“Disruption” is one of those business buzz words making the rounds in companies’ C-Suites. But what if businesses used disruption to make positive changes at their business?
That’s the message Scott Teerlinck, president of Werner Electric Supply, looked to make at a talk Tuesday morning at the St. Norbert CEO Breakfast Series at Butte des Morts Country Club in Appleton. He says disruptors are everywhere in business, from how Uber completely transformed the taxi industry to how Redbox and then later Netflix changed how viewers watch movies at home.
“A disruption doesn’t always need to be a negative. It can have an upside, too,” Teerlinck says. “If you play your cards right, you can use a disruption to your advantage.”
For Werner, Amazon clearly is a disruptor since the online retailer sells many products below Werner’s cost. Teerlinck says Werner decided to focus on the added value it can provide to its customers.
“We won’t beat Amazon at the price game, but Amazon can’t teach customers how to use the products,” he says, adding Werner’s website provides more detailed information about its products and offers an app to reach customers. The company also held two Werner University events in 2018 where customers could come in and learn more about the company’s products and see how they work.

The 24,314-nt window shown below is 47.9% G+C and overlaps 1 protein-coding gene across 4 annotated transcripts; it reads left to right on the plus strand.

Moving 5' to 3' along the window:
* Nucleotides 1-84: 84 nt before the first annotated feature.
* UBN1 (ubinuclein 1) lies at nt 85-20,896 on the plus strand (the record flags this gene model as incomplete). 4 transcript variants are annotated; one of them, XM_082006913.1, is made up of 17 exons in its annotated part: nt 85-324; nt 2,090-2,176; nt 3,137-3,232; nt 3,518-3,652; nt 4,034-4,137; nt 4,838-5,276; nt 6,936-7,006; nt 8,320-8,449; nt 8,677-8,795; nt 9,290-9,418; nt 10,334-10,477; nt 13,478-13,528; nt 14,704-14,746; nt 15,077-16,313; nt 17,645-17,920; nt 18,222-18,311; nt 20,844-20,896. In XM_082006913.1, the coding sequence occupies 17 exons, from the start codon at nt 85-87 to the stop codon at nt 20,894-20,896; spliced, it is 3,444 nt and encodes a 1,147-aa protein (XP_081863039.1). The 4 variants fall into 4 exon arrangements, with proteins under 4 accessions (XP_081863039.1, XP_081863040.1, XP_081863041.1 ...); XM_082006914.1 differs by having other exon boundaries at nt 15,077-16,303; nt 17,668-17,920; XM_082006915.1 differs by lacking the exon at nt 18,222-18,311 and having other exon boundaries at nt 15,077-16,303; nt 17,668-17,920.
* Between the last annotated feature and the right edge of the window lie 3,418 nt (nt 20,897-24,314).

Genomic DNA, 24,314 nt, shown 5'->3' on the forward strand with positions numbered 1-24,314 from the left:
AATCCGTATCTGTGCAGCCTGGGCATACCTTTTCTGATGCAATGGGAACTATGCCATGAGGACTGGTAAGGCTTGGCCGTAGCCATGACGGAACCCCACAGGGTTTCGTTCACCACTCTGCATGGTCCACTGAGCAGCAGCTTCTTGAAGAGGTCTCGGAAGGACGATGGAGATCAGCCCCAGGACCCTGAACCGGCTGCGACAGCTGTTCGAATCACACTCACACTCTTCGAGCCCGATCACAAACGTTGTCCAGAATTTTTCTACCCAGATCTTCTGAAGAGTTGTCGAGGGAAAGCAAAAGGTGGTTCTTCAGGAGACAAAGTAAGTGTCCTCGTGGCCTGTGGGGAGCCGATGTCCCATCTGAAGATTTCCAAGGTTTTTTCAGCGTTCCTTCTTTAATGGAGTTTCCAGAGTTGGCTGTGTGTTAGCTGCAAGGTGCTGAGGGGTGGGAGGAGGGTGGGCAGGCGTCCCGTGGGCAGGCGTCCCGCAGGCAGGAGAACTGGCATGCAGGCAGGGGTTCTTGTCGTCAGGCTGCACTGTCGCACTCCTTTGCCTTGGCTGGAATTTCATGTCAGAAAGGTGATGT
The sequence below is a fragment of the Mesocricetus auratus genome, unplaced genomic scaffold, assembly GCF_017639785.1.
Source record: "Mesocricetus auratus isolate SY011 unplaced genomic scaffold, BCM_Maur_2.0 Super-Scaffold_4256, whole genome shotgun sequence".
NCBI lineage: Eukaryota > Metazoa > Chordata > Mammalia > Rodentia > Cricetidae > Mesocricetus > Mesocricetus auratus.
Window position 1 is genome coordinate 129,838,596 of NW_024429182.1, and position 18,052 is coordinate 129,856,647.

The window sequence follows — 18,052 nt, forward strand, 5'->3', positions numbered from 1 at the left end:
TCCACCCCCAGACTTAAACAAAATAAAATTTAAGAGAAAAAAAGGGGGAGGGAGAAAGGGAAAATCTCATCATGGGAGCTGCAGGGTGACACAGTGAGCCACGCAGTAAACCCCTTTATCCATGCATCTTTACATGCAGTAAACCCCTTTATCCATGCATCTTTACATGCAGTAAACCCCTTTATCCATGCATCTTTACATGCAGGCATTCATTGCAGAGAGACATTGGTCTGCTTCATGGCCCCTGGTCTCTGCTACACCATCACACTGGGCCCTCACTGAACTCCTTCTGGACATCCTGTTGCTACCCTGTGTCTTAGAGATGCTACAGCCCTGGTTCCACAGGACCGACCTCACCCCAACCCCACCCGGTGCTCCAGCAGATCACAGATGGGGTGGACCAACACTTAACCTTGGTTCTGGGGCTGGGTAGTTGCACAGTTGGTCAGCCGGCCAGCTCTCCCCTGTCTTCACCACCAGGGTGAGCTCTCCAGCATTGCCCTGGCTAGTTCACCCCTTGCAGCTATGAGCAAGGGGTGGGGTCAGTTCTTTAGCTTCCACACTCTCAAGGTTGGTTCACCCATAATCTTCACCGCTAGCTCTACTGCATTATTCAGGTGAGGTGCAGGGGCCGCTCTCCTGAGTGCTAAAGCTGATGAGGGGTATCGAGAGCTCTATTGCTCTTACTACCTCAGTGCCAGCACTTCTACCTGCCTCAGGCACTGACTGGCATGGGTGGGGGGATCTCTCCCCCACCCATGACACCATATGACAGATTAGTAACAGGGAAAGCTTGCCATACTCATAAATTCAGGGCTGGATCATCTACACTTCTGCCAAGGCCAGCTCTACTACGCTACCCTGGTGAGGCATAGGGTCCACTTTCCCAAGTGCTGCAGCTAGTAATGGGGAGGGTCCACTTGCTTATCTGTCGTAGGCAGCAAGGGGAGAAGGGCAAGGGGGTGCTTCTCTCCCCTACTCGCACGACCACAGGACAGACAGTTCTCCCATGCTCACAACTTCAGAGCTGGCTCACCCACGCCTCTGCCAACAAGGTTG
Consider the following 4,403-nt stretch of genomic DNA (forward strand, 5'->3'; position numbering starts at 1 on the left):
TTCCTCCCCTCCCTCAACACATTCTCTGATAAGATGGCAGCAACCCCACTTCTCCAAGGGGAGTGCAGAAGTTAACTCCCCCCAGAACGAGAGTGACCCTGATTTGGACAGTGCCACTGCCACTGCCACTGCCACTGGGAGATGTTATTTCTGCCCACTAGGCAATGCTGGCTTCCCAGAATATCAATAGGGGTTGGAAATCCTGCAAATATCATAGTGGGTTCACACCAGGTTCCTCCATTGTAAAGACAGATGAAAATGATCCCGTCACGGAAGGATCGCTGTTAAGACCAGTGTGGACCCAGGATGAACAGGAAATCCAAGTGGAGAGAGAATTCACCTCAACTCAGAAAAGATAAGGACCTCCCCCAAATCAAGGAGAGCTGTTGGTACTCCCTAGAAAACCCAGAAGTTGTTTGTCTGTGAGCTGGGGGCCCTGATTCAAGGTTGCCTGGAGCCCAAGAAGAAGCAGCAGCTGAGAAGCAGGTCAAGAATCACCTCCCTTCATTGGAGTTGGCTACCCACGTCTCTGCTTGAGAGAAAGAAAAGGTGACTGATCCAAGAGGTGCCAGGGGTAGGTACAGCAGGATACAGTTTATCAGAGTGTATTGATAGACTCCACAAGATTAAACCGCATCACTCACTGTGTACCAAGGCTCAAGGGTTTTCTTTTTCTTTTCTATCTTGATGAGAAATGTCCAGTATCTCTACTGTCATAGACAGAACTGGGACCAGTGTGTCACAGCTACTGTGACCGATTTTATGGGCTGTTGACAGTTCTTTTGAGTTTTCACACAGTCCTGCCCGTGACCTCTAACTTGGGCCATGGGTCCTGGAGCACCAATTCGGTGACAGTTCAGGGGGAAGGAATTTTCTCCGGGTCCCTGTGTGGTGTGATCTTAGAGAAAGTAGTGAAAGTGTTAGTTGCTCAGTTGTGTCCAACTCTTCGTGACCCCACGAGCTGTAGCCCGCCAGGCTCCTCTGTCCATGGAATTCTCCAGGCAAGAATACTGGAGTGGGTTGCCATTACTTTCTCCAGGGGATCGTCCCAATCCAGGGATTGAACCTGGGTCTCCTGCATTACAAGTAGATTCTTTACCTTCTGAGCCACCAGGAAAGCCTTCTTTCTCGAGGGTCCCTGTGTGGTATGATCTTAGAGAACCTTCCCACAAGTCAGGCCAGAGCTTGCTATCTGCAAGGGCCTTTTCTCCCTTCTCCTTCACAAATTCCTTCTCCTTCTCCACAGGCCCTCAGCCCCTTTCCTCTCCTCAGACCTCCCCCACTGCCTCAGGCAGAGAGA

“Service is definitely a differentiator,” Teerlinck says. “We have an enclosed modification machine we sell, but we can work with our customers to customize what setup they need with it, so they don’t need to do their own modifications.”
The lack of talent is one disruptor affecting nearly all businesses. At Werner, Teerlinck says the company uses multiple approaches to attract and then retain employees.
“We’ve worked a lot on our culture at Werner. We not only try to make it a fun place to work with trips to Miller Park, for example, but we also take time to recognize our employees’ personal achievements,” he says. “For example, we recognize employees when they get married, have a child … that really means a lot to them.”
As for millennials, Teerlinck learned something this past summer when talking with the company’s interns. When asked what they enjoyed most about their experience at Werner, “It wasn’t the trip to Miller Park or something like that. It was the day they spent volunteering at Riverview Gardens,” he says.
“I believe if you get your employees involved in volunteering — especially the younger workers — it helps with the stickiness they have to your business and helps with morale.”
The next St. Norbert CEO Breakfast Series event will be held on March 5 starting at 7:30 a.m. at St. Norbert College’s F.K. Bemis International Center. Tweet Garot CEO Christopher Howald is the speaker. For more information or to purchase tickets, please visit snc.edu/ceobreakfast.